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ESC Congress 2021 round-up

Priscilla Lynch presents a round-up of some of the most topical research presented at the European Society
of Cardiology (ESC) 2021 Congress, which took place virtually from 27-30 August.

Flu jab after heart attack should become standard care

Influenza vaccination reduces the risk of all-cause death, myocardial infarction, or stent thrombosis at 12 months in hospitalised patients with myocardial infarction or high-risk coronary disease, according to late breaking research presented in a Hot Line session at the ESC 2021 Congress. During influenza epidemics more people die from cardiovascular causes than during non-epidemic periods, the researchers noted. Observational studies have suggested a protective effect from influenza vaccination on cardiovascular events, and single-centre randomised trials have supported these findings. Influenza vaccination is recommended for patients with heart disease, but is not part of standard hospital care following an acute myocardial infarction.The IAMI trial was the largest randomised trial to date to evaluate whether influenza vaccination improves outcomes following myocardial infarction or percutaneous coronary intervention in high-risk patients with coronary artery disease.

The trial was conducted at 30 hospitals in eight countries (Sweden, Denmark, Norway, Latvia, the UK, Czech Republic, Bangladesh, and Australia) over four influenza seasons spanning October 2016 through February 2020. Participants were randomly assigned in a 1:1 ratio to receive either the influenza vaccine or placebo within 72 hours of an invasive coronary procedure or hospitalisation. The primary endpoint was a composite of all-cause death, myocardial infarction, or stent thrombosis at 12 months. A hierarchical testing strategy was used for the key secondary outcomes of all-cause death, cardiovascular death, myocardial infarction, and stent thrombosis.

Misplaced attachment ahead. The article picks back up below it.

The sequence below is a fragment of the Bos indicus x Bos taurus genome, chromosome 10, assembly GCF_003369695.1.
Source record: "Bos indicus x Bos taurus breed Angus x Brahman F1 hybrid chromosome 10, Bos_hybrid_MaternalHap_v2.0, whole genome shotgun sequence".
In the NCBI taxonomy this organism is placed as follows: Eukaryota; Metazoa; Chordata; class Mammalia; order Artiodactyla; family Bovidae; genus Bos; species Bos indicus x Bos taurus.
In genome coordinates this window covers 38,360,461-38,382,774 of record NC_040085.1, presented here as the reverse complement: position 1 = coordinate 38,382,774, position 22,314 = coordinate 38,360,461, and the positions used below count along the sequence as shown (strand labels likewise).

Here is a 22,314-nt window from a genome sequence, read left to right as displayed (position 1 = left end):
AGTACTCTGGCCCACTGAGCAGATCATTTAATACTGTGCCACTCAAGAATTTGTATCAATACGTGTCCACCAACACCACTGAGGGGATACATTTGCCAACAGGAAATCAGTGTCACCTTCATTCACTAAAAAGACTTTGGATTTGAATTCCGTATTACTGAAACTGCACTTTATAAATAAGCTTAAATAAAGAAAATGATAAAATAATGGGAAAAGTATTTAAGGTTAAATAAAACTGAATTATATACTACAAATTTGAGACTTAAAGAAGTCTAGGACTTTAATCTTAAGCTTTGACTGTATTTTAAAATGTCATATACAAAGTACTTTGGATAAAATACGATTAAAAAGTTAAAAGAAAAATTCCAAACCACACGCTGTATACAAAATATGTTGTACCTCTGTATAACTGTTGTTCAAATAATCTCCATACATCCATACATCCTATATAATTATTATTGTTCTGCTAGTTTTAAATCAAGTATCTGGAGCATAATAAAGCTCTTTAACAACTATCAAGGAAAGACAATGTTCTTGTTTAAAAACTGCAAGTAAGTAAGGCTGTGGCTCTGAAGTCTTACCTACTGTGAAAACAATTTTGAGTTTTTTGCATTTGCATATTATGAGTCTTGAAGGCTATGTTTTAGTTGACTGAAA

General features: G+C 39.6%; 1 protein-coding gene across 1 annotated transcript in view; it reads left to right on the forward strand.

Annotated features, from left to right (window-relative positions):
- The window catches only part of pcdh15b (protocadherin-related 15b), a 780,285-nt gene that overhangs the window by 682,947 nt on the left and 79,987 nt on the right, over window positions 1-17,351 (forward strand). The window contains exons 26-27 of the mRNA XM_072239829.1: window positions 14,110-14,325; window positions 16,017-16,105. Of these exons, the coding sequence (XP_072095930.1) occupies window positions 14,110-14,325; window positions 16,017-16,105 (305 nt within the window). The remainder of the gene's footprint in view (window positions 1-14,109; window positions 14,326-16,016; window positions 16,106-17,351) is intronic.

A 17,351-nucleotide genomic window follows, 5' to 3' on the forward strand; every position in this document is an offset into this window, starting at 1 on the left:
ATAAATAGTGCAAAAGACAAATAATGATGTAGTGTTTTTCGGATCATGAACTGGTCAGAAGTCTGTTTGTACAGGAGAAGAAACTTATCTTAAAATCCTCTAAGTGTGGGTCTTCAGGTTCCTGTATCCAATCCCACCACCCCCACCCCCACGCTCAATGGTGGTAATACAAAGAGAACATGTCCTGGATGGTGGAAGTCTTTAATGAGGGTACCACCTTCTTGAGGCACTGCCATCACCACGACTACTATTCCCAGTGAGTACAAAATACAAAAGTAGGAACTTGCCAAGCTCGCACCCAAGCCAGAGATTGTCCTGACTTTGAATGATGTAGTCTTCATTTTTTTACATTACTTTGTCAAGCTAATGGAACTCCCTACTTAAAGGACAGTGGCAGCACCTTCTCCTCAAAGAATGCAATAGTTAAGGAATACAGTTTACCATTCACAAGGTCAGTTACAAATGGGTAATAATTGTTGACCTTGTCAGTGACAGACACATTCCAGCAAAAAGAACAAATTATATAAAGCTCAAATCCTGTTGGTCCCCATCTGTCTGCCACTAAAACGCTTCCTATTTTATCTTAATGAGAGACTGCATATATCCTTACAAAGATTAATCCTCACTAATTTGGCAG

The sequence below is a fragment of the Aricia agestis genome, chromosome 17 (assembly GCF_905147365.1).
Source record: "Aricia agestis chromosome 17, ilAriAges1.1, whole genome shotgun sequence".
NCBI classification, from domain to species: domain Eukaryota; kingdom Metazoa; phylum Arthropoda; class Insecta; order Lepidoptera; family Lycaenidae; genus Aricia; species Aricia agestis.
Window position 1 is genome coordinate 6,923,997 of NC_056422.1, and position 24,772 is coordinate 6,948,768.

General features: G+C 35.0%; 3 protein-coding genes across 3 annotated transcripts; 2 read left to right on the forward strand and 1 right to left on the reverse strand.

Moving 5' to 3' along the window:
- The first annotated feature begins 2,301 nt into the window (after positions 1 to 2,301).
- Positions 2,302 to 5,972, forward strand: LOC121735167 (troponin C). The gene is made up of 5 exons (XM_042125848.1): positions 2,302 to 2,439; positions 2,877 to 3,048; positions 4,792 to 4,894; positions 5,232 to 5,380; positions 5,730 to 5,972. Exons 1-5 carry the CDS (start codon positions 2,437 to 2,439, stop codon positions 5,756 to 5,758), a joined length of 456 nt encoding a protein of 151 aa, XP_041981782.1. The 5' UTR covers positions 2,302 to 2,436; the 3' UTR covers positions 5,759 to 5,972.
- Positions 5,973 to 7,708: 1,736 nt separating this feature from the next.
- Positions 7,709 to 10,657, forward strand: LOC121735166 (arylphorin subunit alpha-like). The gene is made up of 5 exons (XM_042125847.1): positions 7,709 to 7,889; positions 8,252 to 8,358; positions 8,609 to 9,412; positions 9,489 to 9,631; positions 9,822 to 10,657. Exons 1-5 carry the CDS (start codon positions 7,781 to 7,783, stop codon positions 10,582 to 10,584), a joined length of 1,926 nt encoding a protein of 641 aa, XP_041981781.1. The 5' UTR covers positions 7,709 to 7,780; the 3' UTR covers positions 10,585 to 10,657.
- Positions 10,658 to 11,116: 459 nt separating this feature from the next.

The trial was halted prematurely on 7 April 2020 by the data safety and monitoring board due to the Covid-19 pandemic after the enrolment of 2,571 patients (58 per cent of the target). The average age of participants was 60 years and 18 per cent were women.The primary composite endpoint occurred in 67 patients (5.3 per cent) in the vaccine group and 91 (7.2 per cent) in the placebo group (HR 0.72; 95% CI 0.52–0.99; p=0.040). Regarding secondary endpoints, death from any cause occurred in 37 patients (2.9 per cent) in the vaccine group and 61 (4.9 per cent) in the placebo group (HR 0.59; 95% CI 0.39–0.89, p=0.010). Rates of cardiovascular death were 2.7 per cent and 4.5 per cent, respectively (HR 0.59; 95% CI 0.39–0.90, p=0.014). There was no difference between groups in the rate of myocardial infarction, which occurred in 25 (2.0 per cent) and 29 (2.4 per cent) patients in the vaccine and placebo groups, respectively (HR 0.86; 95% CI 0.50–1.46; p=0.57). Serious adverse events were rare and of similar type and incidence in both groups. injection site reactions like pain, redness, swelling, and hardening were reported significantly more often in patients assigned to influenza vaccine. Principal investigator Prof Ole Fröbert of Örebro University, Sweden said: “The IAMI trial found that in patients with myocardial infarction or high-risk coronary disease, early influenza vaccination resulted in a lower risk of the composite of all-cause death, myocardial infarction or stent thrombosis at 12 months compared with placebo. Our findings suggest that influenza vaccination should be considered as part of in-hospital treatment after myocardial infarction.

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